Teaching Yoga: The Most Selfishly Selfless Act

Teaching Yoga: The Most Selfishly Selfless Act

From Student to Teacher, A Humbling Journey of Self-Discovery and Service - By Paul Calarco

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The moment I began my yogic journey just about a decade ago, I had the desire to become a yoga instructor.  As a career educator with more degrees than a thermometer, it was both a logical desire to acquire another credential on my ever-expanding resume and an illogical fixation that is part and parcel to my relentlessly obsessive “Type-A” personality.

The latter is another story, another article and another time where I may thank yoga for helping me re-gain the years I was destined to lose due to the respective stress that is self-imposed by living such an achievement-oriented existence.  Life as it has illustrated to this point, is a most interesting journey of twists, turns and unexpected plot twists.

An old adage comes to mind: when the student is ready the teacher appears.  The clarity of retrospect brings me to the reason why I needed to wait: preparation.  It took six years for my desire to learn to teach, my spirit to understand yoga to my core and to merge with a studio that would become my yogic home for two years.

The most powerful part of the training were the years prior to its start.  Everyone was forced inward and for me this was literal.  It was at this moment I began my intensely intimate and solitary journey into myself with my yoga practice as the vessel.  Yoga means union between body, mind and spirit; it was not until that period of my life did I truly commune with myself.

Flash forward to now being at the helm of the ship.  An intense and unanticipated shift in perspective that was garnered at the front of the room, instantly, was one of humility.  To lead students in practice is both an honor and service.  We are both responsible for sequencing the asana but to as well be aware that we are the catalyst to transmit the eight limbs of yoga.  As a teacher, we need to be mindful to be inclusive and commensurate to the diversity that are present in the space.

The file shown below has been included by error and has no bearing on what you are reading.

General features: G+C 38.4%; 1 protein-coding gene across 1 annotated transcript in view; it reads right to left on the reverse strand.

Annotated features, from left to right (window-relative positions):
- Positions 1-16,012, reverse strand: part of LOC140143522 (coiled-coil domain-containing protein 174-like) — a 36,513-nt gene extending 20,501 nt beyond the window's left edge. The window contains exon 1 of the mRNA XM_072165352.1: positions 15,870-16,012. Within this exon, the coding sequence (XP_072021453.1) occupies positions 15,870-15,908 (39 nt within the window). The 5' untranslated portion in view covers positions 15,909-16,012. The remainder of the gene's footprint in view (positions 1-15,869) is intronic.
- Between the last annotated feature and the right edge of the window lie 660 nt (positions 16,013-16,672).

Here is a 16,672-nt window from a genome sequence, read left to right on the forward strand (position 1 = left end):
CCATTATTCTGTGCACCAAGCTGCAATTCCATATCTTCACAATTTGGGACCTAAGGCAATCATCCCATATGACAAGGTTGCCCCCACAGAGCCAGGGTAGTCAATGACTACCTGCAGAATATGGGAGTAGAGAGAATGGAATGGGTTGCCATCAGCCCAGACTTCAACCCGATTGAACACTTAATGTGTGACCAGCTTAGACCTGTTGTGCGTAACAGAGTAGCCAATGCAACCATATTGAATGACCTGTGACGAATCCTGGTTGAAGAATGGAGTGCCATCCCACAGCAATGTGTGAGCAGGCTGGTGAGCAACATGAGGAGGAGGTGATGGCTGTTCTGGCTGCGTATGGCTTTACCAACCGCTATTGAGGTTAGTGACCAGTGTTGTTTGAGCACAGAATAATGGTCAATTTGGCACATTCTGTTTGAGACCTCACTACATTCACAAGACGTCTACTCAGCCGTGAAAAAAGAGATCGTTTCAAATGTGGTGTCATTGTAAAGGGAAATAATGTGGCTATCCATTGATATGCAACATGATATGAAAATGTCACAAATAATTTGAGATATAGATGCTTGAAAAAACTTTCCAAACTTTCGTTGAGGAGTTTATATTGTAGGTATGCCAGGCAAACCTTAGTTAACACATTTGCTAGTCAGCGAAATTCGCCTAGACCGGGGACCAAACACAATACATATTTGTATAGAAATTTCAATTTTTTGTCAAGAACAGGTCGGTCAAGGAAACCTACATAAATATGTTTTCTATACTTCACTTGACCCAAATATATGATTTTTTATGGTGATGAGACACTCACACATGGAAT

Yoga is an ancient healing practice and is misunderstood by much of the modern practitioners and social media influencers.  It is  in so many ways a vulnerably sacred practice and there is an infinite spiritual, mental,  emotional, energetic value that gets lost in translation in most classes.

As teachers and representatives of yoga, we have to be aware that not only are we opening the tight muscular fascia but that we have to be mindful of our spiritual presence in the room.  We must be aware of what potentially our students will experience not just physically but psychically during and even hours after the final Savasana.  I have been to so many classes as a participant/practitioner and felt the need to debrief the students that were new to the room.

I recall one young man that looked a little dazed after a POWER VINYASA FLOW class about his experience: how are you feeling?  He immediately replied: angry.  I then offered him a little primer that emotional release was not an atypical experience and that he should take time to understand the source and origin and provided my contact information if he wished to contact me in the future.

As I proceed along this teaching path, there is an immense joy to watch individual growth as it happens before our eyes.  The unexpected gifts of being a yoga teacher are at the top of Maslow’s Hierarch of Needs and the end of a class is always fulfilling as a participant but when you are the facilitator, it truly fills your cup.

The consequent realization and affirmation that you have made a positive contribution to the world providing your students with skills that they will take with them the rest of their lives is remuneration in and of itself.  Furthermore, that big checkmark in the self-actualization box when the gifts of gratitude are presented from the student.  I will never forget a student say to me after class: Paul, you are exceptional, you are a teacher. The irony is the student is the teacher and I am merely a channel.

I later came to find out as I got to know that student that he was a retired brain surgeon, which completely humbled me to reflect on his compliment.  Pablo Picasso once said: “The meaning of life is to find your gift. The purpose of life is to give it away.”  I was granted the blessed gift of yoga and I always tell others that I cannot imagine my life without it.  It is my honor and privilege to share the wisdom of my practice wherever I am provided the opportunity irrespective of fiscal remuneration.  Namaste and may peace be with you.


Paul Calarco

Dr. Paul E Calarco, Jr. is at heart a seeker of truth, truthfully a seeker of knowledge. He feels that this lifetime is the opportunity to pursue passion and love. He says, “I have found both and it is my responsibility to share the journey.”